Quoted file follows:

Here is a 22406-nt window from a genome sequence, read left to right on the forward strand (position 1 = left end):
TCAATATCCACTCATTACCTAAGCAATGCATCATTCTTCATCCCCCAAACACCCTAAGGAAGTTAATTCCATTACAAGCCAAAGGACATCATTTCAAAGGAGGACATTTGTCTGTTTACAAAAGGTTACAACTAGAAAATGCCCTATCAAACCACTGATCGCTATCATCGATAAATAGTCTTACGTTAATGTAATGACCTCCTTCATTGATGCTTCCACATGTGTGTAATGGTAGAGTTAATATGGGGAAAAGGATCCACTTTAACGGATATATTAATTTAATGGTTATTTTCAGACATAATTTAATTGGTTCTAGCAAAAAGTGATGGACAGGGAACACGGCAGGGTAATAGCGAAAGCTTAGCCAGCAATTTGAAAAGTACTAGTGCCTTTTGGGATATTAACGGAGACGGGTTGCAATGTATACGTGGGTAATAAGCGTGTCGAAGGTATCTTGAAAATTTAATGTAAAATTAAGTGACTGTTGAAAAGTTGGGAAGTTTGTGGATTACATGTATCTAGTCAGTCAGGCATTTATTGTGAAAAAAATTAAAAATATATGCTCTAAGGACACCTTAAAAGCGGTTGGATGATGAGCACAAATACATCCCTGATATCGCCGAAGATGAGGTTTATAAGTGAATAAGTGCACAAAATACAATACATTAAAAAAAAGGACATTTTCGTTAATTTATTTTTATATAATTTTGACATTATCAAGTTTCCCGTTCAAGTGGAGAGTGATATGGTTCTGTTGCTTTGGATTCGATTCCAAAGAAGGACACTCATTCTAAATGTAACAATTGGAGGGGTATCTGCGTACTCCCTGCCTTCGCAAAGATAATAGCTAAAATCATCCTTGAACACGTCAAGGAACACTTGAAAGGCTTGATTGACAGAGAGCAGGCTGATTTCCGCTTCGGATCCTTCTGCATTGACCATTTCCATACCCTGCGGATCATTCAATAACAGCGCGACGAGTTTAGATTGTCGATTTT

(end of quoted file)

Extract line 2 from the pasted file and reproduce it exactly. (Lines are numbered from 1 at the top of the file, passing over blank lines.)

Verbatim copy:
TCAATATCCACTCATTACCTAAGCAATGCATCATTCTTCATCCCCCAAACACCCTAAGGAAGTTAATTCCATTACAAGCCAAAGGACATCATTTCAAAGGAGGACATTTGTCTGTTTACAAAAGGTTACAACTAGAAAATGCCCTATCAAACCACTGATCGCTATCATCGATAAATAGTCTTACGTTAATGTAATGACCTCCTTCATTGATGCTTCCACATGTGTGTAATGGTAGAGTTAATATGGGGAAAAGGATCCACTTTAACGGATATATTAATTTAATGGTTATTTTCAGACATAATTTAATTGGTTCTAGCAAAAAGTGATGGACAGGGAACACGGCAGGGTAATAGCGAAAGCTTAGCCAGCAATTTGAAAAGTACTAGTGCCTTTTGGGATATTAACGGAGACGGGTTGCAATGTATACGTGGGTAATAAGCGTGTCGAAGGTATCTTGAAAATTTAATGTAAAATTAAGTGACTGTTGAAAAGTTGGGAAGTTTGTGGATTACATGTATCTAGTCAGTCAGGCATTTATTGTGAAAAAAATTAAAAATATATGCTCTAAGGACACCTTAAAAGCGGTTGGATGATGAGCACAAATACATCCCTGATATCGCCGAAGATGAGGTTTATAAGTGAATAAGTGCACAAAATACAATACATTAAAAAAAAGGACATTTTCGTTAATTTATTTTTATATAATTTTGACATTATCAAGTTTCCCGTTCAAGTGGAGAGTGATATGGTTCTGTTGCTTTGGATTCGATTCCAAAGAAGGACACTCATTCTAAATGTAACAATTGGAGGGGTATCTGCGTACTCCCTGCCTTCGCAAAGATAATAGCTAAAATCATCCTTGAACACGTCAAGGAACACTTGAAAGGCTTGATTGACAGAGAGCAGGCTGATTTCCGCTTCGGATCCTTCTGCATTGACCATTTCCATACCCTGCGGATCATTCAATAACAGCGCGACGAGTTTAGATTGTCGATTTT